While New York City wrote itself into music history with its sheer volume of folk venues—The Gaslight Cafe, The Bitter End, Cafe Wha?—Saratoga Springs needed just one. Caffè Lena, opened by Lena and Bill Spencer on Phila Street 60 years ago last month, typified a decade marked by great cultural upheaval and the transformation of societal norms. “The first show that ever happened on Caffè Lena’s stage was a Jewish woman opening for an African-American man,” says Sarah Craig, Caffè Lena’s executive director of 25 years, referring to Maxine Abel and Jackie Washington Landron. “It was very clear that Lena and Bill, while they may not have been out at the front of marches and might not have been making speeches, were having the Caffè take a position.” That same month, the Civil Rights Movement was in full tilt in the segregated South, with lunch-counter sit-ins in Nashville, TN. And the soundtrack of that cultural revolution—the punk rock of its time—was folk music.
Folk singer Happy Traum, who had been active in the Washington Square and Greenwich Village scene since the 1950s, remembers taking the bus up to Albany in the dead of winter and being picked up at the station by Bill and driven to Saratoga to play a pair of sets at Caffè Lena in 1961. While in town, he made a rather prescient personal discovery. “I was put up at the home of Dave and Mac Wasser; they had a big Victorian house, and put up a lot of [Caffè Lena’s] visiting artists,” says Traum. “It was at the Wassers’ house that I first heard Bob Dylan’s first album, where he did mostly traditional folk songs. I was pretty knocked out. I knew almost every song on the record, but it sounded so different when he did it.” The following year, Traum joined a group called The New World Singers, which caught the attention of Dylan, and by ’63, they wound up in a historic session with Dylan and in it, became the first group to ever record Dylan’s “Blowin’ in the Wind.”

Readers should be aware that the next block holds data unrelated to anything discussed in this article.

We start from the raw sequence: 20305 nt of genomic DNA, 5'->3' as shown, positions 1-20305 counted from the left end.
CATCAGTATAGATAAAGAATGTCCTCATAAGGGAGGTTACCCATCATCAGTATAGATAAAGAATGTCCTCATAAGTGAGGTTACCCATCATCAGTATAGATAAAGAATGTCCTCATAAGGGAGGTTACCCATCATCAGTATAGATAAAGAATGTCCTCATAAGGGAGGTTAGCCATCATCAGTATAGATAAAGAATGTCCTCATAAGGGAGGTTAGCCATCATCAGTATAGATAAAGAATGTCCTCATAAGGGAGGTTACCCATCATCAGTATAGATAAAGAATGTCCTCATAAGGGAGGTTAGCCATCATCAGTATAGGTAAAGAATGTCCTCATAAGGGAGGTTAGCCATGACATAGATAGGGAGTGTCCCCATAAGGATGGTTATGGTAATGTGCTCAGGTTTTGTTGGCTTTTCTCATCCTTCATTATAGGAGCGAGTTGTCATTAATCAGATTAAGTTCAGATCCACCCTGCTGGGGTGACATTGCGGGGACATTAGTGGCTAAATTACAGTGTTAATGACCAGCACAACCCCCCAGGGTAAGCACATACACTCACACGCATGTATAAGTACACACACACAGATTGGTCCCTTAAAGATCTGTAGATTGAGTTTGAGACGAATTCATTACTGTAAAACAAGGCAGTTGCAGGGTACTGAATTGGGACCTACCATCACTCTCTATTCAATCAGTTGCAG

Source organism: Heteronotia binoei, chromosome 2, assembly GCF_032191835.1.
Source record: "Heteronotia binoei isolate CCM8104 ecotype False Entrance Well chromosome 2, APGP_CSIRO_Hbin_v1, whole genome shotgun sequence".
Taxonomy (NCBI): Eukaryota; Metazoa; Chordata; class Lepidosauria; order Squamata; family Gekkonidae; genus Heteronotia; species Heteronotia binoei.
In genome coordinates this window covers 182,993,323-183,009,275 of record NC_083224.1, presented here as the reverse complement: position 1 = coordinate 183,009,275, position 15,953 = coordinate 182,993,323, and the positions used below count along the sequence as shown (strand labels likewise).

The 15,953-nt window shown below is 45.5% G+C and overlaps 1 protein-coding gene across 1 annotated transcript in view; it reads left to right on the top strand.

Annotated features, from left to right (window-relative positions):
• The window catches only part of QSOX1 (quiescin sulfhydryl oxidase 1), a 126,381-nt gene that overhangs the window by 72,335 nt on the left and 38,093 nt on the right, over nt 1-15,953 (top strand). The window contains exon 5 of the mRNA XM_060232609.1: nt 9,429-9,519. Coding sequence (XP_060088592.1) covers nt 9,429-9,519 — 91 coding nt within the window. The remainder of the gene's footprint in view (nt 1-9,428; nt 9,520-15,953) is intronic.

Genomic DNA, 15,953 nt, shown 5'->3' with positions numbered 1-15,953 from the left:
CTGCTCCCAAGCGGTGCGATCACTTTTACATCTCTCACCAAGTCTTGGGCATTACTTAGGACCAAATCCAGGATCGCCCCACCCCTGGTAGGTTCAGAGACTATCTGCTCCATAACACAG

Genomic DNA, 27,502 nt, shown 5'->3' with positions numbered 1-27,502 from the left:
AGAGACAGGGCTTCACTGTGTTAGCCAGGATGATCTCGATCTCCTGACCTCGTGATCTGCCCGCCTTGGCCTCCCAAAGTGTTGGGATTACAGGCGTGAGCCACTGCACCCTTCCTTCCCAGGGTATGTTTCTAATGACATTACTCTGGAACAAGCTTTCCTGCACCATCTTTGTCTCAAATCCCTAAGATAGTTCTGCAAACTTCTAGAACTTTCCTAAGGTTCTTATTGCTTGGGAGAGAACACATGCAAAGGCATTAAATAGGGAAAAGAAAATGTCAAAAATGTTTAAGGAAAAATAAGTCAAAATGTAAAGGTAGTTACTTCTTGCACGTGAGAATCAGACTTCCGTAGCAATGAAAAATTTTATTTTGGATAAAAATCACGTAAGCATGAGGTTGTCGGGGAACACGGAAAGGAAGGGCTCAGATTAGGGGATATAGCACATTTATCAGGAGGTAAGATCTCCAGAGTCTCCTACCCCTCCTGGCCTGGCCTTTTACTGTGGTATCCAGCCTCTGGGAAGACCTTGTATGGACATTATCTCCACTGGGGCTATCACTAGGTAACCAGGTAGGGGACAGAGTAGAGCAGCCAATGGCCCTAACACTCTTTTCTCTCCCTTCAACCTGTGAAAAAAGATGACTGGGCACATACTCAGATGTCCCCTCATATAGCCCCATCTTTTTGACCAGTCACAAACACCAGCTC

Of course, Dylan himself made two cameos at Caffè Lena, one in 1961, the other in ’62. The latter year, Bill ran off with a Skidmore College student, leaving Lena to manage the venue by herself. Instead of closing it, she transformed the Caffè into one of the country’s most important folk venues, one that was often a catalyst to history. Craig recounts one such example: “An African-American college student and Civil Rights activist from Albany, GA, named Bernice Johnson, was sent by her mother to work for Hattie [Moseley Austin] in Saratoga, as a place to get a summer of respite, because she had been on the front lines of the Civil Rights struggle.” (Moseley Austin was the owner of Hattie’s Chicken Shack, which at that time was located on Federal Street.) “A customer overheard her singing to herself and said she had a wonderful voice and she needed to come try out for Lena,” says Craig. Soon Johnson was booked at the venue, playing throughout the summer of ’62. She’d eventually go back to college and form The Freedom Singers, a group that would be at the forefront of the Civil Rights Movement, performing at Martin Luther King, Jr.’s “I Have a Dream” speech in Washington, DC; and during the Selma to Montgomery March, among other historic events.
Lena had a knack for inviting future movers and shakers to play Caffè Lena’s stage. “She was very dedicated to the club and to the [artists],” says Bill Staines, who played his first official shows there in 1969, and has performed at the venue more than any other artist. “The people and the musicians that she knew really kept her life going.” Jesse Colin Young appeared there in ’64, five years before his band, The Youngbloods, recorded “Get Together,” one of the era’s greatest peace-and-love anthems; Don McLean graced the stage in ’68, three years before topping the US charts with his epic “American Pie” (a song long rumored to have been written in Saratoga—it wasn’t); and eventual 14-time Grammy winner Emmylou Harris, who hadn’t even released her solo debut yet (an album she reportedly abhors), graced its stage in ’68 as well. Another artist who appeared at Caffè Lena on the cusp of fame was Maria Muldaur, whose eponymous 1973 debut album would eventually hit No.3 on the Billboard 200. “I remember playing at Caffè Lena in 1973 with David Nichtern,” Muldaur says. “David was a talented young guitar player who was very encouraging to me when I was first starting out as a solo performer, and he turned out to be the songwriter that penned my big Grammy-nominated ’74 hit ‘Midnight at the Oasis,’ which worked out really well for the both of us.”